This handout describes how HGI is working toward the goal of increasing the number of Hawai‘i residents with a postsecondary degree.
HGI campus and system teams were asked to identify large scale/high impact strategies, develop tactics necessary to implement the strategies, and prioritize next steps. For details on how campus and system teams are currently moving forward on implementing their plans, follow the links below.
This handout describes the use of data and a communication strategy to shift a long-standing norm of students taking 12, rather than 15, credits per semester.
UH’s 15 to Finish campaign has gained national attention. Most recently, it was a featured presentation at the Complete College America meeting in December 2012, with 33 states in attendance. Executive Vice President Johnsrud provided a summary of how UH’s 15 to Finish was born along with initial results of the strategy to reduce students’ time to degree.
UH campus and system teams gathered at the State Capitol for a two-day planning session in October 2012 that focused on improving student success. Facilitators and national content experts were brought in by Complete College America to assist in the discussions.
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HGI’s Summit II was the second gathering held by UH. In September 2010, Summit I “E Kamakani Hou” brought together community leaders and members of UH to discuss how higher education could improve Hawaiʻi’s ability to compete in the 21st century global economy.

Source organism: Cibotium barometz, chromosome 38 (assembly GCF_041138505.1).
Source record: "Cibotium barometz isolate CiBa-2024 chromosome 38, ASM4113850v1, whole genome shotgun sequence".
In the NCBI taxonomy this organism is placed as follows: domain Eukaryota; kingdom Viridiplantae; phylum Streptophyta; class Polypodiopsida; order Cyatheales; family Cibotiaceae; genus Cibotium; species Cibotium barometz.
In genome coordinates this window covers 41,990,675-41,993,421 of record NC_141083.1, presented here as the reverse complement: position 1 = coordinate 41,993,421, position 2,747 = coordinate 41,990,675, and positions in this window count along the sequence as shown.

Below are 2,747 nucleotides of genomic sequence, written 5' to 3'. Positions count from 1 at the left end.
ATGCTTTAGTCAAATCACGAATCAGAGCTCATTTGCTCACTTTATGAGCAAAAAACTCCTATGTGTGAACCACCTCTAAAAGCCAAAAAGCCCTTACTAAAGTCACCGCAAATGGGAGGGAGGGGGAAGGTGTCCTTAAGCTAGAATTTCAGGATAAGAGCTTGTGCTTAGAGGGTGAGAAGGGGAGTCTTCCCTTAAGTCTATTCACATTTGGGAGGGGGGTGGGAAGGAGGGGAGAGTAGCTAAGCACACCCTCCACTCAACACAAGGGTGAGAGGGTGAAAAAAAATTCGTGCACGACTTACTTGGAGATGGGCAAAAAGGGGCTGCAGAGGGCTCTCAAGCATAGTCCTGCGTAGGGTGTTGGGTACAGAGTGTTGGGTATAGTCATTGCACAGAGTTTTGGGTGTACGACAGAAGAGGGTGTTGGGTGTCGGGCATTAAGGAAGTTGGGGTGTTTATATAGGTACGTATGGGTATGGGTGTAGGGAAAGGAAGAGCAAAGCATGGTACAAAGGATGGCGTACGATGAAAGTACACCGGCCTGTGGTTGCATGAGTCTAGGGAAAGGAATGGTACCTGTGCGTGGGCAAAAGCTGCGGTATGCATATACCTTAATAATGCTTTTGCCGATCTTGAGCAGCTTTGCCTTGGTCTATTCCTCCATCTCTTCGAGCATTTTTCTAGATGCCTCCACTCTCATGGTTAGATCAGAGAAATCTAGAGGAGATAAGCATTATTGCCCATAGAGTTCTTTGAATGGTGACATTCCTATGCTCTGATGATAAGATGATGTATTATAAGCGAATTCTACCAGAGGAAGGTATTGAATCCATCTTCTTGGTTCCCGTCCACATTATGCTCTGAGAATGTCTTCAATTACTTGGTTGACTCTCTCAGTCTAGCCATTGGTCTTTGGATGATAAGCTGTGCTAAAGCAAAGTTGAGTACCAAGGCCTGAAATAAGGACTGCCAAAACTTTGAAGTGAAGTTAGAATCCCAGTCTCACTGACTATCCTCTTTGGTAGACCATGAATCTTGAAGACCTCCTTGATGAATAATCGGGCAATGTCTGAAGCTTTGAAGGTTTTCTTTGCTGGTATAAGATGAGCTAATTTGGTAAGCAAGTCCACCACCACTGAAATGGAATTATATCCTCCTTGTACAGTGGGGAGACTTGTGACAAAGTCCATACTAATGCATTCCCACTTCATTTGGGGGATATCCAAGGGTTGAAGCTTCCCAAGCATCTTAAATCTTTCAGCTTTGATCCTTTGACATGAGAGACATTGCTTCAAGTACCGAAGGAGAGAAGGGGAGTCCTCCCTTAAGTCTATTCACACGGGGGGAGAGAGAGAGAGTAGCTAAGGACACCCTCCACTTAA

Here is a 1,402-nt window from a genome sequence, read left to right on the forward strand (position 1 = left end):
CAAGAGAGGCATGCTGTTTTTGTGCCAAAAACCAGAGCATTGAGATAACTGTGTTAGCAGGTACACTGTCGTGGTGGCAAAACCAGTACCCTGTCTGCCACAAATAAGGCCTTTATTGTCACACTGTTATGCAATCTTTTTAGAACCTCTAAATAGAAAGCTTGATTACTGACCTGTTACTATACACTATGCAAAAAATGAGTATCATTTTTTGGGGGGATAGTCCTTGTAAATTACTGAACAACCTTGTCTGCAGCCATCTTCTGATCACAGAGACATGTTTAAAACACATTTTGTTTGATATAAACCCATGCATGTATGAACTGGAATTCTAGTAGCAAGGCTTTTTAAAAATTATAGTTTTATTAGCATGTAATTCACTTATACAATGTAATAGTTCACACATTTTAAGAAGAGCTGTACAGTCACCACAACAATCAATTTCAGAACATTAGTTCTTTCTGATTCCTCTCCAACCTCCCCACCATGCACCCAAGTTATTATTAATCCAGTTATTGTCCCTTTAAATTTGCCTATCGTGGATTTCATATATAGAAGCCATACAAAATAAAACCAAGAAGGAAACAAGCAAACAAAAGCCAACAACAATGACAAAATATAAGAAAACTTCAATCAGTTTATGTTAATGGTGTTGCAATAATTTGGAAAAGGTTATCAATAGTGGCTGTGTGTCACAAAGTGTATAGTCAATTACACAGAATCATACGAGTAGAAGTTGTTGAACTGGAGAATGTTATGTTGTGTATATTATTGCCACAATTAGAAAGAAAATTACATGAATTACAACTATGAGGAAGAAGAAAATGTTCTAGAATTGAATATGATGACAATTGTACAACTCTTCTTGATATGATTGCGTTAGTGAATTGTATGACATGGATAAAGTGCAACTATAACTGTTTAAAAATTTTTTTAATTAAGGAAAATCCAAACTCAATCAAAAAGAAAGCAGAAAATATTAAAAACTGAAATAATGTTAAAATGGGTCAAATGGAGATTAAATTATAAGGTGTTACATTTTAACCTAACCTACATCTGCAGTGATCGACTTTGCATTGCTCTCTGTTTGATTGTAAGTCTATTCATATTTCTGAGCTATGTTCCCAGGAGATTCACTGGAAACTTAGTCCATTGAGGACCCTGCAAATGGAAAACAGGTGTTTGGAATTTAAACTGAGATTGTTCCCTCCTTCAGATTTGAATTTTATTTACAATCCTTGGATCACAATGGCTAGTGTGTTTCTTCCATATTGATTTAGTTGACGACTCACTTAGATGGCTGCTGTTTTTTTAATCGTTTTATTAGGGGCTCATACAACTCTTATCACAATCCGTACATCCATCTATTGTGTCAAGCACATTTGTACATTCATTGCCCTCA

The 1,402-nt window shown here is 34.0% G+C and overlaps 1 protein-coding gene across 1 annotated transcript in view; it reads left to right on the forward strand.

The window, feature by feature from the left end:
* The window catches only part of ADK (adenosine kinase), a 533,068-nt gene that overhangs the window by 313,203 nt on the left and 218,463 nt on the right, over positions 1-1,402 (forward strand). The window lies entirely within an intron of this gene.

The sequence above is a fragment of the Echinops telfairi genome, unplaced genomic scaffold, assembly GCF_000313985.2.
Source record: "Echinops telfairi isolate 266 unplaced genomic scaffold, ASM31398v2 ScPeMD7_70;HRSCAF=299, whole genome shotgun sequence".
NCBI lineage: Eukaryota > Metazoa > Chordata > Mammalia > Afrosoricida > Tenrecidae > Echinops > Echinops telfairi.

Keynote speaker Executive Vice President Johnsrud provides the context for the Hawai‘i Graduation Initiative—the critical need for more educated citizens to ensure Hawai‘i’s future as a vital, globally competitive state.
More incoming freshmen at UH campuses registered for 15 or more credits for the Fall 2012 semester than first-time freshmen who registered between Fall 2009 through Fall 2011. Overall, the share of classified undergraduates across the UH System who registered for 15 or more credits also increased. Data tables (.pdf).
Students who took 15 or more credit hours performed better than those who took less than 15 credits across nearly all levels of academic preparation according to an analysis of first-time students attending UH’s two- and four-year campuses from fall 2009 to fall 2011.